I began to trust my dimly-lit memories and those intensely violent nightmares, in which my wings were severed by Peldastiquon wielding ophidia. From them it seemed safe to derive an assumption that modern day equivalents of the wing-taker sects had entered an alliance with Badezon scientists, who were themselves tasked and paid by a government that appeared to have forgotten its sworn obligation to protect its citizens from that ancient terrorism, among many other kinds. Further, under the terms of such a malevolent alliance, my wings had been taken from me, and in their place I had received plasticizing surgery so that I could pass as human.
Facts kept falling into place. Of course – now I understood the reason that the faces of the Badezon who took my wings showed no emotion. The wing-takers were wearing the ophidian face masks that mythology suggested they should wear. As for the scientists, men and women whose experimental routine dictates that they remain expressionless – poker-faced, humans would say – you could expect nothing better.
But when during the middle part of the day, I shook off the memories and nightmares, and felt myself warmed by Chan’s embrace, I was to all intents and purposes a happy human, living among humans. The deficiency of having been rendered wingless was cancelled out here; it had no meaning. My heart leapt at this thought, until others struck me in long and horrifying chains. Was Chan an agent of the wing-takers, the scientists, the government? Sandy too? Was I in fact still on Badezon, imprisoned in some little-known and unrecognisable corner of it, where an innocent might be experimented or practiced upon? An entertainment even, a day to day drama watched by millions Badezon over, discussed between colleagues, friends, and family as if it were indeed a fiction, and not a cage of misery into which one poor drugged and butchered unfortunate had been less than gently placed by manipulating claws?
I began to wonder whether anything I touched was real. I imagined that this was all just a stage set, whose limits I would uncover if only I went far enough in any one direction. Chan had entrapped me with her sweetness, her clever artist-cum-loner disguise, her entirely credible simulation of need, hunger, desire. Seeds of hate were sown among the flowers of love.
One night I fastened upon the notion. Chan was no human, no artist, but a Badezon scientist. A doctor or psychologist, perfectly positioned to control the subject of the experiment or the nature of the entertainment; on hand to ensure that I played by the experiment’s rules and inflicted no harm upon myself. Witness the austerity of her gaze so habitually adopted in our first weeks. Think of how well she calmed me when I woke from my nightmares. Think of how she always tried to turn my thoughts to love, to loving. Watched by millions! Lying awake in bed in the wind-buffeted depths of the night, I became hot with shame and anger. With an effort I forced myself not to move, struggling to contain the rage which would have me scream murderously at my captor.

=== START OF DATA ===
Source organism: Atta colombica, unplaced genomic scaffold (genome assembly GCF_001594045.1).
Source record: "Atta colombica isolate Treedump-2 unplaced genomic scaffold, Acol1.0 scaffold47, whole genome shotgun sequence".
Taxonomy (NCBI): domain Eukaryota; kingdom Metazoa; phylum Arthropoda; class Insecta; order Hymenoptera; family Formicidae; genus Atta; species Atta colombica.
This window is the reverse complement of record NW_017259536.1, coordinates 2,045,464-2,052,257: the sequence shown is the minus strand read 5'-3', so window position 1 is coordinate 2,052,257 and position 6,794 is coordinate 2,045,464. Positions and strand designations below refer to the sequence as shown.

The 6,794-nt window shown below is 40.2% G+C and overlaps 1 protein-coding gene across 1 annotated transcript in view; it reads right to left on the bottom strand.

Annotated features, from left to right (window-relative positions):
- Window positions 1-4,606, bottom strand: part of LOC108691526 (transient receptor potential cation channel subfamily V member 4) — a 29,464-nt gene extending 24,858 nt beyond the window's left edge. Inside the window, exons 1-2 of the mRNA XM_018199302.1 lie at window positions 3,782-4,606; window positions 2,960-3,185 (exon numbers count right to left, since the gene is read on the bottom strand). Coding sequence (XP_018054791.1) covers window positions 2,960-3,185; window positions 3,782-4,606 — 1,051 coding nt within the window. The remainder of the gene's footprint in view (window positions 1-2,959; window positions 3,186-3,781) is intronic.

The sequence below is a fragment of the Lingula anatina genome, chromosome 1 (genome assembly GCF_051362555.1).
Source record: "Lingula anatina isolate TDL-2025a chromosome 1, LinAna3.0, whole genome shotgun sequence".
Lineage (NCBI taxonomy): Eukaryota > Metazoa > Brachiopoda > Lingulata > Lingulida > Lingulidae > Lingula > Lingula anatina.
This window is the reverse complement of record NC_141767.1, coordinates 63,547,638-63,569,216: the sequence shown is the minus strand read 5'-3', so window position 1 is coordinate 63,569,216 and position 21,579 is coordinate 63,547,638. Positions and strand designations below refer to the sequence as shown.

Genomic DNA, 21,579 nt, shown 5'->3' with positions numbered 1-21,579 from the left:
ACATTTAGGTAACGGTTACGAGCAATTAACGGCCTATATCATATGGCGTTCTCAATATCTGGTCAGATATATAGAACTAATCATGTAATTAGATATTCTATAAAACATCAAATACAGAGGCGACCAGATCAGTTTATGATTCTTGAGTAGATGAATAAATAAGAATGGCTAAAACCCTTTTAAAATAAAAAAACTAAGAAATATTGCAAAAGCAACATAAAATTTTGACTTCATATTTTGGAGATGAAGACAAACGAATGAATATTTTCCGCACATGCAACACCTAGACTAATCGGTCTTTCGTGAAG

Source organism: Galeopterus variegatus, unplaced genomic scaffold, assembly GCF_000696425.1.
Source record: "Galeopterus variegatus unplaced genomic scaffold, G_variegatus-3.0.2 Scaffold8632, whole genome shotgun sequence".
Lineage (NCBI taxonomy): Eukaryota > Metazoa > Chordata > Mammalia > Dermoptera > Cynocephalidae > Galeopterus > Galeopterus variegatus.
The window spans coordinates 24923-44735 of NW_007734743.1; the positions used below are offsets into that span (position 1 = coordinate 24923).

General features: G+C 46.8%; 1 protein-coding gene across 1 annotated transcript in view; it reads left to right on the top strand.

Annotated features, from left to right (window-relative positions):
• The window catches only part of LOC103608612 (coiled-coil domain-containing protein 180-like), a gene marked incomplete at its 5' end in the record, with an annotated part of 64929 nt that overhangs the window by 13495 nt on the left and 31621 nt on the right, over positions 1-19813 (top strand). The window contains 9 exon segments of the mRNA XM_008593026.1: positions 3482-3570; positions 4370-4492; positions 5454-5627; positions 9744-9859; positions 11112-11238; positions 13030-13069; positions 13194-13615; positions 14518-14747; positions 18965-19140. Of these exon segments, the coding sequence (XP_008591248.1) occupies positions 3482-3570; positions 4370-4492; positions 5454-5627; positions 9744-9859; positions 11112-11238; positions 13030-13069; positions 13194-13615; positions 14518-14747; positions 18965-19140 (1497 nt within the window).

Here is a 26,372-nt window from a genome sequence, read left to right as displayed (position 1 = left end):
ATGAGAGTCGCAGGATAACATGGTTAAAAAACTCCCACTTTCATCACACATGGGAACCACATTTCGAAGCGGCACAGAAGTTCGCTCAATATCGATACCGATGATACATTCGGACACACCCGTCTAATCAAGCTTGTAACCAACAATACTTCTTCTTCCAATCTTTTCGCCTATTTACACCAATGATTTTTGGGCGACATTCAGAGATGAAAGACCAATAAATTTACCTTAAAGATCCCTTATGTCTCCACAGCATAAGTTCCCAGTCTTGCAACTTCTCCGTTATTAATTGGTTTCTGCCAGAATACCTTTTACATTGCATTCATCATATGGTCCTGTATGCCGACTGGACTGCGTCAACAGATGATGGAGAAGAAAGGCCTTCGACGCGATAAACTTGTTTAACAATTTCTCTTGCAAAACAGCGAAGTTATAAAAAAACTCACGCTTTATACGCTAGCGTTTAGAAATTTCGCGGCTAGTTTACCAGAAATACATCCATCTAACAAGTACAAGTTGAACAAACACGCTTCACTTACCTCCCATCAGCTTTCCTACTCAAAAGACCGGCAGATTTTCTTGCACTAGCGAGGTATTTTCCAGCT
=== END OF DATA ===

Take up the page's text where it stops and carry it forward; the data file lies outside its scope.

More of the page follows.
But how could they be sure that I would not harm Chan? They must be watching my every move. This was not highlights, it was round the clock, from one day’s suns’ rising to the next. Every Badezon knew that espionage was the government’s forte. They would have military police – or even Gedavippio – on permanent stand-by in one of the other nearby coastal cottages in this artificial row, with a control centre somewhere close at hand – no doubt in the faceless concrete structure next to Sandy’s bar.
I must not give myself away in temper, if I wanted to escape. Yet what was to stop me surprising them now, here in the middle of the night? They would not expect it. In which house were the guard stationed? It must be one of the two either side, so that they stood a chance of reaching me in time were I to attempt to kill their scientist. Unless, of course, they had a beam permanently trained upon me from within this house itself! One false move and I might surrender my starring role to an equally unfortunate newcomer.
Again I urged myself not to panic, not to throw on the lights and put them on alert. I must slip from the bed as if going to the toilet. Then to the kitchen as if for a glass of water. Then outside, as if to scan the sky as I had done so many harmless times before, looking earnestly for the return of my traitorous people come finally to fetch me home.
I needed a weapon. I needed my own blade. I did not think that any of Chan’s modelling tools in the lean-to by the back door would serve my purpose, so once in the kitchen I would silently take the bread knife from its stand. It would hardly be a match for an ophidia or cintilar, but concealed in the arm of my jumper, I might surprise at least one of my enemies with it before they took me down.